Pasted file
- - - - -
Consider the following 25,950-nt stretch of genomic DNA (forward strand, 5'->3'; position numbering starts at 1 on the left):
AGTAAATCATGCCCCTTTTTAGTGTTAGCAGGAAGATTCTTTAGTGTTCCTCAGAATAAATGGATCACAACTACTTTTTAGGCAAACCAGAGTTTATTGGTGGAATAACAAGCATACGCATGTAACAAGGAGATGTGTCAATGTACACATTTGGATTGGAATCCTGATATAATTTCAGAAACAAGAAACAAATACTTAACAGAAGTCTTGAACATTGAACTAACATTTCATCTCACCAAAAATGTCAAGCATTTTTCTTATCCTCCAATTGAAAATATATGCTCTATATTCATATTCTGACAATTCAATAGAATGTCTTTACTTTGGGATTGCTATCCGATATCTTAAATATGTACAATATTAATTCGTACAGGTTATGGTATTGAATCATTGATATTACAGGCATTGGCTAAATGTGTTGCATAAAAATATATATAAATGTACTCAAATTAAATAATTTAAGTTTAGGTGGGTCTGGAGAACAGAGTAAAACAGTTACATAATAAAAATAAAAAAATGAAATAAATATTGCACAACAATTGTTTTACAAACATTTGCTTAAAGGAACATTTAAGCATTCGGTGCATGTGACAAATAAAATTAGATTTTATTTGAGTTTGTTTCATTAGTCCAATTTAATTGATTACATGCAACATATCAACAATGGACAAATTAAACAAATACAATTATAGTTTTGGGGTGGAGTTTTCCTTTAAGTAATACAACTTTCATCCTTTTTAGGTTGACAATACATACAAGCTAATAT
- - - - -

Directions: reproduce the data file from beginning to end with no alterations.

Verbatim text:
Consider the following 25,950-nt stretch of genomic DNA (forward strand, 5'->3'; position numbering starts at 1 on the left):
AGTAAATCATGCCCCTTTTTAGTGTTAGCAGGAAGATTCTTTAGTGTTCCTCAGAATAAATGGATCACAACTACTTTTTAGGCAAACCAGAGTTTATTGGTGGAATAACAAGCATACGCATGTAACAAGGAGATGTGTCAATGTACACATTTGGATTGGAATCCTGATATAATTTCAGAAACAAGAAACAAATACTTAACAGAAGTCTTGAACATTGAACTAACATTTCATCTCACCAAAAATGTCAAGCATTTTTCTTATCCTCCAATTGAAAATATATGCTCTATATTCATATTCTGACAATTCAATAGAATGTCTTTACTTTGGGATTGCTATCCGATATCTTAAATATGTACAATATTAATTCGTACAGGTTATGGTATTGAATCATTGATATTACAGGCATTGGCTAAATGTGTTGCATAAAAATATATATAAATGTACTCAAATTAAATAATTTAAGTTTAGGTGGGTCTGGAGAACAGAGTAAAACAGTTACATAATAAAAATAAAAAAATGAAATAAATATTGCACAACAATTGTTTTACAAACATTTGCTTAAAGGAACATTTAAGCATTCGGTGCATGTGACAAATAAAATTAGATTTTATTTGAGTTTGTTTCATTAGTCCAATTTAATTGATTACATGCAACATATCAACAATGGACAAATTAAACAAATACAATTATAGTTTTGGGGTGGAGTTTTCCTTTAAGTAATACAACTTTCATCCTTTTTAGGTTGACAATACATACAAGCTAATAT